Dutch u-turn on soft drugs tolerance
Alarmed by the side effects of its tolerant approach to soft drugs, the Dutch government announced plans this week to limit drug tourism by reserving hundreds of cannabis-vending coffee shops for locals.
Faced with the dilemma of criminal control over cannabis cultivation and the "nuisance" created by millions of drug tourists a year, authorities have been taking an increasingly tougher stance on recreational drugs.
Some analysts point to a growing conservatism under the Christian Democrat-led government.
In the clearest indication yet of its global vision for the future, the cabinet on Friday broadly adopted the advice of a committee it had appointed to help in a review of national drug policy.
The commission said in July "the situation has gotten out of hand", advising that "coffee shops should again become what they were originally meant to be: vending points for local users and not large-scale suppliers to consumers from neighbouring countries."
The cabinet said it wanted to "limit the nuisance and crime risks".
"The consensus is that it should be much more difficult for tourists to buy from Dutch coffee shops," justice ministry spokeswoman Karen Temmink explained.
A draft new drugs policy is to be presented to parliament by year-end.
The Netherlands decriminalised the consumption and possession of under five grammes of cannabis in 1976. There are some 700 licensed coffee shops.
Paradoxically, cultivation remains illegal and the two-billion-euro-a-year industry, according to police, is effectively in the hands of the criminal underworld.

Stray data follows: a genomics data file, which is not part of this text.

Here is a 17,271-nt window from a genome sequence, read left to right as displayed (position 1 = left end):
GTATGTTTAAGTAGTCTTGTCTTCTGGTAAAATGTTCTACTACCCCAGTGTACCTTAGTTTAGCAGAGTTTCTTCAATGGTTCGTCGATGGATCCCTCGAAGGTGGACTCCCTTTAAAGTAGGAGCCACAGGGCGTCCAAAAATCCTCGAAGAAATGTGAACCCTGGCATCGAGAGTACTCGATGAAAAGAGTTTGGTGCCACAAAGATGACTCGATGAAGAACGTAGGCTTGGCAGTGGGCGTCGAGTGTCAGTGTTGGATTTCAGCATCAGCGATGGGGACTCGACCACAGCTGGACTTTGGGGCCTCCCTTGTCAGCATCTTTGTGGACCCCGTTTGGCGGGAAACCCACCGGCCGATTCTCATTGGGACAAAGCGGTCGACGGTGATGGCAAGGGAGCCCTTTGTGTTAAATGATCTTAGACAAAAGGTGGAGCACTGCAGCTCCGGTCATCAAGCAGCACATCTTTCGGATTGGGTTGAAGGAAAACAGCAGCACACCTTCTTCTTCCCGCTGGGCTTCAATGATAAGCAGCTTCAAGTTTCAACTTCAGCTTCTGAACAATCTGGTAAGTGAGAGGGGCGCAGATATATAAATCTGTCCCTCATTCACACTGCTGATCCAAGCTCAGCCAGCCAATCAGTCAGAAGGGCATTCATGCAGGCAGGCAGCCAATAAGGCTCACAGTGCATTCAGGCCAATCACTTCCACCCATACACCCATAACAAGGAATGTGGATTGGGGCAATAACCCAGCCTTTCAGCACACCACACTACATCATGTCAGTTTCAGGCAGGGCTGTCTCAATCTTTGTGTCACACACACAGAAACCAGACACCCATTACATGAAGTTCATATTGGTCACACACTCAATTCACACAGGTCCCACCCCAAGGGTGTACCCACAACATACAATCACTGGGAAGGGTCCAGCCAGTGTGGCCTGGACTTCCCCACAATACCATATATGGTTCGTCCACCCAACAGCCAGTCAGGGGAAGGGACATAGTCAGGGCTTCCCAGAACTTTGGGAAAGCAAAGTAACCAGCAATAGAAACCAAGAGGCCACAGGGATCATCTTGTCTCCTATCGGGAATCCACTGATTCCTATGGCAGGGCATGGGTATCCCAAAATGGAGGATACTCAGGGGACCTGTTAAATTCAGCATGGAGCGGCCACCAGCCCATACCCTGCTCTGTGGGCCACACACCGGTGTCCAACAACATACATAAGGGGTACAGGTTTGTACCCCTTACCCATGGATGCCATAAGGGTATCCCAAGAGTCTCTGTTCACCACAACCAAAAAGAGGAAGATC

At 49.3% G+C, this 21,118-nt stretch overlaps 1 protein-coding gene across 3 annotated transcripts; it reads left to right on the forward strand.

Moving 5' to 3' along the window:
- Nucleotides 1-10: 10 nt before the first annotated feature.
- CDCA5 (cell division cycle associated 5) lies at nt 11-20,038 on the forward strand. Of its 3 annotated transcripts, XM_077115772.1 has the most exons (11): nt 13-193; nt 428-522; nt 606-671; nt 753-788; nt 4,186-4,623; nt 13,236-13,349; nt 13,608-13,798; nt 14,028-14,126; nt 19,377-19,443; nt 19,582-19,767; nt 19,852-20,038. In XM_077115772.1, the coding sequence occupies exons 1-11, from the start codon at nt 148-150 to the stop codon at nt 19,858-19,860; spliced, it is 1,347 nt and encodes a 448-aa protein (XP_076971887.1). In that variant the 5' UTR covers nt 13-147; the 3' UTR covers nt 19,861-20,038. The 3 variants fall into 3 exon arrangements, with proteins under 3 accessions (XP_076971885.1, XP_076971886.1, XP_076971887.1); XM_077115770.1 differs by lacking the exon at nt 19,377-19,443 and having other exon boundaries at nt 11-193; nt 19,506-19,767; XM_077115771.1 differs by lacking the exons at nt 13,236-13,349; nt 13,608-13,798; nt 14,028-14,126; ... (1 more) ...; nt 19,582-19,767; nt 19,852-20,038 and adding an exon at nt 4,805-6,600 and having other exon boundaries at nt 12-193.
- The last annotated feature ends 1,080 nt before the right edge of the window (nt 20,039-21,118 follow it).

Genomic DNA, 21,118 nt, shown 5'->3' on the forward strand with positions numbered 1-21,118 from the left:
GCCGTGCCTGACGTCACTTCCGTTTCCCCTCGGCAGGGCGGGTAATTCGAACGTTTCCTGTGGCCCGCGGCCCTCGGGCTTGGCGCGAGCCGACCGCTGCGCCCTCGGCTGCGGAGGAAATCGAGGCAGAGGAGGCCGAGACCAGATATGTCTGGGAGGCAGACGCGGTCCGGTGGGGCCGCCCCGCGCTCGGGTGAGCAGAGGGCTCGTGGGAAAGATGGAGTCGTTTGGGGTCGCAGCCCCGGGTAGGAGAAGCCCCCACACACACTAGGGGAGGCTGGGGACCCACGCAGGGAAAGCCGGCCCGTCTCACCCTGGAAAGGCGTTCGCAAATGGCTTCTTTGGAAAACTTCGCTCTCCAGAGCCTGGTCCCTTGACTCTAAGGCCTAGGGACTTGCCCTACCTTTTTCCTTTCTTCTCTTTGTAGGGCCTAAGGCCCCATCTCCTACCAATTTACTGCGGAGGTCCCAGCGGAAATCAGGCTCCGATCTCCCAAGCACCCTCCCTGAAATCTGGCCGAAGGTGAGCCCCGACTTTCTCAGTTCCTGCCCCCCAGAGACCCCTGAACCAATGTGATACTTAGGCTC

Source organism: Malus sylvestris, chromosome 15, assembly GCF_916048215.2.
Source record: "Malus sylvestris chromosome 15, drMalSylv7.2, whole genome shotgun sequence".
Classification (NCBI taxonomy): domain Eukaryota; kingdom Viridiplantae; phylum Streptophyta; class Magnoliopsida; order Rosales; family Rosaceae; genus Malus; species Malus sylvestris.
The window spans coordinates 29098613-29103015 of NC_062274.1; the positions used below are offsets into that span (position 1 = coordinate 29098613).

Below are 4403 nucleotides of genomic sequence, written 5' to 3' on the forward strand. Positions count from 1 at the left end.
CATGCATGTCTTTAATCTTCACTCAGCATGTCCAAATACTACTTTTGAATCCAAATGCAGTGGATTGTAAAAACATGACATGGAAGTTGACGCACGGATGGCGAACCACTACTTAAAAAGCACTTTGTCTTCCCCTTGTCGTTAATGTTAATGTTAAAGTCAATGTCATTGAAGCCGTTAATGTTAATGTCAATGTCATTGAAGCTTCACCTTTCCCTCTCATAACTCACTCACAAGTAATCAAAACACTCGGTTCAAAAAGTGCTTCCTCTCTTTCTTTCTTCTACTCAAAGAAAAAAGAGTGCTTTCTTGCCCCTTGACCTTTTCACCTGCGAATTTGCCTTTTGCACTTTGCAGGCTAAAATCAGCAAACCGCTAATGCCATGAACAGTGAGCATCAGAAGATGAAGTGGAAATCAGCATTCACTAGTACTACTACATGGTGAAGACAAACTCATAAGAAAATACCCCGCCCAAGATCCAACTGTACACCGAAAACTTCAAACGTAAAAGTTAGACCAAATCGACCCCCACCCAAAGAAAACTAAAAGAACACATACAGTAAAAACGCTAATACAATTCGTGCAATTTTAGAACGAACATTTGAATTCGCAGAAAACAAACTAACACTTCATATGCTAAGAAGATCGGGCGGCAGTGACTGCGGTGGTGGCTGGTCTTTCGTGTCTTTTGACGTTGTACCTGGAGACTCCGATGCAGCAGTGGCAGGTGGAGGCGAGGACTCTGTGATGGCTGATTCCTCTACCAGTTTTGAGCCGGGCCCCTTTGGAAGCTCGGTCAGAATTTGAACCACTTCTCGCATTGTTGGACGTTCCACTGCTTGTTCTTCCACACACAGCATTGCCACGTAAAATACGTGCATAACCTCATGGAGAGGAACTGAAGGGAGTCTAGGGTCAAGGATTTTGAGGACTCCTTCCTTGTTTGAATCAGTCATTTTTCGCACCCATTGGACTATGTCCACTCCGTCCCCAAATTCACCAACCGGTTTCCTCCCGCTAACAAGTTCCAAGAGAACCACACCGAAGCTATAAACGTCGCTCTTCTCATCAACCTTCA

In another unintended consequence, several border towns complain of the burdens associated with a weekly influx of tens of thousands of tourists, mainly Belgian, French and German.
Among recent steps taken to deal with these problems, Amsterdam has said it would halve its number of coffee shops, citing criminality as a reason. Other cities will close coffee shops within a certain radius of schools.
In the southern Limburg province, 30 coffee shops announced recently they would become private members' clubs from next year and reduce the daily limit from five to three grammes per person.
Patrons would require membership cards and a Dutch debit card to pay with, effectively cutting off tourists.
The Limburg move is backed by the national government, and is one of several pilot projects whose results will be incorporated in its new policy.
Roosendaal and Bergen-op-Zoom, two other southern border councils, announced last year that their eight coffee shops would be prohibited from selling cannabis from next Wednesday in a bid to push back some 25,000 drug tourists per week.
This should make an end, the mayors explained, to the long lines of foreign cars on their roads, hundreds of youths hovering outside coffee shops on weekends, and illegal drug dealers attracted by their presence.
The owners of the eight coffee shops challenged the mayors' actions in court on Friday. Judgment is expected next Tuesday.
Meanwhile, the two municipalities have launched a campaign to inform youths about the pending changes, including a three-minute video clip entitled "It is over", to be shown in cinemas in nearby Antwerp in Belgium.
The clip shows three Belgian tourists arriving to find the doors of their favourite coffee shop closed. They end up in a police van after an encounter with illegal dealers.
Though the video clip has a humorous undertone, the message couldn't be more serious. From Wednesday, "law enforcement will be stepped up to put an immediate stop to any illegal street sales", Roosendaal spokesman Dirk Timmers told AFP.
Alix Rijckaert/ AFP/ Expatica
Headline photo: hemis.fr